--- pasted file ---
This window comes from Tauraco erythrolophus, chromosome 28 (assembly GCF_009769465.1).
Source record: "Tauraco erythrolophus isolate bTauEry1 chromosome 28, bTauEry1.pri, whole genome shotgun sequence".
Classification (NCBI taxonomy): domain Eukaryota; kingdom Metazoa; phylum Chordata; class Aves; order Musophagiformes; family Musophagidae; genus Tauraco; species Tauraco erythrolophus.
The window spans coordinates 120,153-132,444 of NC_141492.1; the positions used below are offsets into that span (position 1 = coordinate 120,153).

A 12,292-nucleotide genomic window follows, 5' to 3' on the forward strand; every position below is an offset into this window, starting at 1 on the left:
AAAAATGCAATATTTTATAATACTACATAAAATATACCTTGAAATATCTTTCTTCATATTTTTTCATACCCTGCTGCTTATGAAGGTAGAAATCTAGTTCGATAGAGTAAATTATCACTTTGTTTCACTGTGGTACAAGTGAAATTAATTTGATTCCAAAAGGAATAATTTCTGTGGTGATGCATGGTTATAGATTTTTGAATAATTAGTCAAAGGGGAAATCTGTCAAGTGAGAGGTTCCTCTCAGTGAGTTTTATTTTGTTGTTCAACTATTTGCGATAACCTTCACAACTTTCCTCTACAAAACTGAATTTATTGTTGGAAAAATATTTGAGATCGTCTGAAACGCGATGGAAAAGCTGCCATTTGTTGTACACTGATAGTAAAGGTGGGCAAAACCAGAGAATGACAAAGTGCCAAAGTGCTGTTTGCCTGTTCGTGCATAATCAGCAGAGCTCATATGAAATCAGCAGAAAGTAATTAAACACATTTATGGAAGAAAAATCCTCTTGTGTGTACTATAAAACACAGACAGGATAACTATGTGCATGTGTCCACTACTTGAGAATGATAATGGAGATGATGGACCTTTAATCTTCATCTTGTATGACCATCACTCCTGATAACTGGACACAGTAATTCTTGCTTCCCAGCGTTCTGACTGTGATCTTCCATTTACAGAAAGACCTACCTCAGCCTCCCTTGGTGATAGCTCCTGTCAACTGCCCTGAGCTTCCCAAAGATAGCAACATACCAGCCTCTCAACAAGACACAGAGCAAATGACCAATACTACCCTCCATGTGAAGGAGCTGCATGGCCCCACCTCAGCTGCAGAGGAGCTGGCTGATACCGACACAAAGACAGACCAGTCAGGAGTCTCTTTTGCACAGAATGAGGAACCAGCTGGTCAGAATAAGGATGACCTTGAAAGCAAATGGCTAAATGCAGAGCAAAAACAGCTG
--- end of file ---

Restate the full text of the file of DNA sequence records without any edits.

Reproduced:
This window comes from Tauraco erythrolophus, chromosome 28 (assembly GCF_009769465.1).
Source record: "Tauraco erythrolophus isolate bTauEry1 chromosome 28, bTauEry1.pri, whole genome shotgun sequence".
Classification (NCBI taxonomy): domain Eukaryota; kingdom Metazoa; phylum Chordata; class Aves; order Musophagiformes; family Musophagidae; genus Tauraco; species Tauraco erythrolophus.
The window spans coordinates 120,153-132,444 of NC_141492.1; the positions used below are offsets into that span (position 1 = coordinate 120,153).

A 12,292-nucleotide genomic window follows, 5' to 3' on the forward strand; every position below is an offset into this window, starting at 1 on the left:
AAAAATGCAATATTTTATAATACTACATAAAATATACCTTGAAATATCTTTCTTCATATTTTTTCATACCCTGCTGCTTATGAAGGTAGAAATCTAGTTCGATAGAGTAAATTATCACTTTGTTTCACTGTGGTACAAGTGAAATTAATTTGATTCCAAAAGGAATAATTTCTGTGGTGATGCATGGTTATAGATTTTTGAATAATTAGTCAAAGGGGAAATCTGTCAAGTGAGAGGTTCCTCTCAGTGAGTTTTATTTTGTTGTTCAACTATTTGCGATAACCTTCACAACTTTCCTCTACAAAACTGAATTTATTGTTGGAAAAATATTTGAGATCGTCTGAAACGCGATGGAAAAGCTGCCATTTGTTGTACACTGATAGTAAAGGTGGGCAAAACCAGAGAATGACAAAGTGCCAAAGTGCTGTTTGCCTGTTCGTGCATAATCAGCAGAGCTCATATGAAATCAGCAGAAAGTAATTAAACACATTTATGGAAGAAAAATCCTCTTGTGTGTACTATAAAACACAGACAGGATAACTATGTGCATGTGTCCACTACTTGAGAATGATAATGGAGATGATGGACCTTTAATCTTCATCTTGTATGACCATCACTCCTGATAACTGGACACAGTAATTCTTGCTTCCCAGCGTTCTGACTGTGATCTTCCATTTACAGAAAGACCTACCTCAGCCTCCCTTGGTGATAGCTCCTGTCAACTGCCCTGAGCTTCCCAAAGATAGCAACATACCAGCCTCTCAACAAGACACAGAGCAAATGACCAATACTACCCTCCATGTGAAGGAGCTGCATGGCCCCACCTCAGCTGCAGAGGAGCTGGCTGATACCGACACAAAGACAGACCAGTCAGGAGTCTCTTTTGCACAGAATGAGGAACCAGCTGGTCAGAATAAGGATGACCTTGAAAGCAAATGGCTAAATGCAGAGCAAAAACAGCTG